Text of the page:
2 which unfortunately you can't see in this picture, so here's a gif of a later outfit which shows off Effie's taste in shoes:

animated close-up of Effie's shoes that are extremely dangerous omg


3 It's interesting what can be learnt about societal ideas on power by looking at the way the costuming of male characters like President Snow, in comparison with the costuming of Effie Trinket. Snow needs to appear powerful, and so despite being a member of Capitol society he needs to avoid being burdened by all the gendered baggage of weakness, stupidity, and unthinking callousness a viewer may want to load onto the back of the more eccentric fashion choices. If Snow were a woman how would he be dressed do you think?

4 I gather from Renay's review that Katniss' dislike of dresses may indicate a more negative rejection of femininity when it comes to the novel.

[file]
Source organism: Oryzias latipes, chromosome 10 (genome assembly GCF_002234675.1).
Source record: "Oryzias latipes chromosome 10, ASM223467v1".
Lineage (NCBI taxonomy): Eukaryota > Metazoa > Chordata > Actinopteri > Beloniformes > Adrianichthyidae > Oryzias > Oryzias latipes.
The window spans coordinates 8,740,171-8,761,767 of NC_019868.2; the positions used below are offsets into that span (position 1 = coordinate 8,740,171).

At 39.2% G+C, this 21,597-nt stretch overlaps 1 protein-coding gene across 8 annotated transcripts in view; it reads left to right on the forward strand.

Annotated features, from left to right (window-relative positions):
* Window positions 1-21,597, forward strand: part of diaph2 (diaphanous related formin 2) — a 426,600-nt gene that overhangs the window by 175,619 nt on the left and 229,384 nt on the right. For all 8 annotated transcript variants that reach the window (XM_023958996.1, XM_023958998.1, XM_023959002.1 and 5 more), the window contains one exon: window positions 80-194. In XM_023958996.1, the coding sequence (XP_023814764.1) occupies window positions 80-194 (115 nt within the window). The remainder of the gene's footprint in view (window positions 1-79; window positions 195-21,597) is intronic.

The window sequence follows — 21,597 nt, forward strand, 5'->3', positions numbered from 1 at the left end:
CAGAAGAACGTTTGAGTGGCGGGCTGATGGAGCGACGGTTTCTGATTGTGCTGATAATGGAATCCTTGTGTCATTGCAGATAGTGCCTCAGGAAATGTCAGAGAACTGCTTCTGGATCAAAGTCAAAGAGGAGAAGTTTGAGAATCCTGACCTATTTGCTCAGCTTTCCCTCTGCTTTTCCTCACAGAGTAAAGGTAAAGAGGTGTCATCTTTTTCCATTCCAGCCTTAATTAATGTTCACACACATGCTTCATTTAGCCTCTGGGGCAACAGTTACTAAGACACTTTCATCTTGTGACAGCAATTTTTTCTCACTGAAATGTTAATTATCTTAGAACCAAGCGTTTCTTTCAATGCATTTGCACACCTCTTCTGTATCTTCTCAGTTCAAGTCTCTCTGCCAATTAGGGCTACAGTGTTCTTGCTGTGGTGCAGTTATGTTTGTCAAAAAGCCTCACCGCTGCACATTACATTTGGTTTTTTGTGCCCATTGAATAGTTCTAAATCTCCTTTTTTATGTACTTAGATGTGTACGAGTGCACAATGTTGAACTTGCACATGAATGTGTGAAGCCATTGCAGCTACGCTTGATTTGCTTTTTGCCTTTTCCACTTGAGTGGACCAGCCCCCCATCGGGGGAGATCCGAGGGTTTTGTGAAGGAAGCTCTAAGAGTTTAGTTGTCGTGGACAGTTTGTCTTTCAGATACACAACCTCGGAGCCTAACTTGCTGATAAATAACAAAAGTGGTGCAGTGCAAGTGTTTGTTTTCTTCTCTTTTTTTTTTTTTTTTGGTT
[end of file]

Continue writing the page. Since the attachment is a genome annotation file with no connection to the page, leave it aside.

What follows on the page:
Interesting Hunger Games posts

Renay reviews ‘The Hunger Games’ for Ladies in SF Week
Hello Tailor - Capitol Couture in The Hunger Games
Moored at Sea - Race and Gender in the Hunger Games
My Friend Amy - The Hunger Games Movie
Cleolinda - So I Saw The Hunger Games
Cleolinda - Panem Mandatory Viewing Schedule
Rachel Stark - Why Katniss is a Feminist Character (And It’s Not Because She Weilds a Bow and Beats Up Boys)

Date: 2012-06-17 05:26 am (UTC)
renay: Pink pony with brown hair and wings on a yellow background bucking hind legs in the air. (Default)
From: [personal profile] renay
Jodie, I do not doubt your opinions. ♥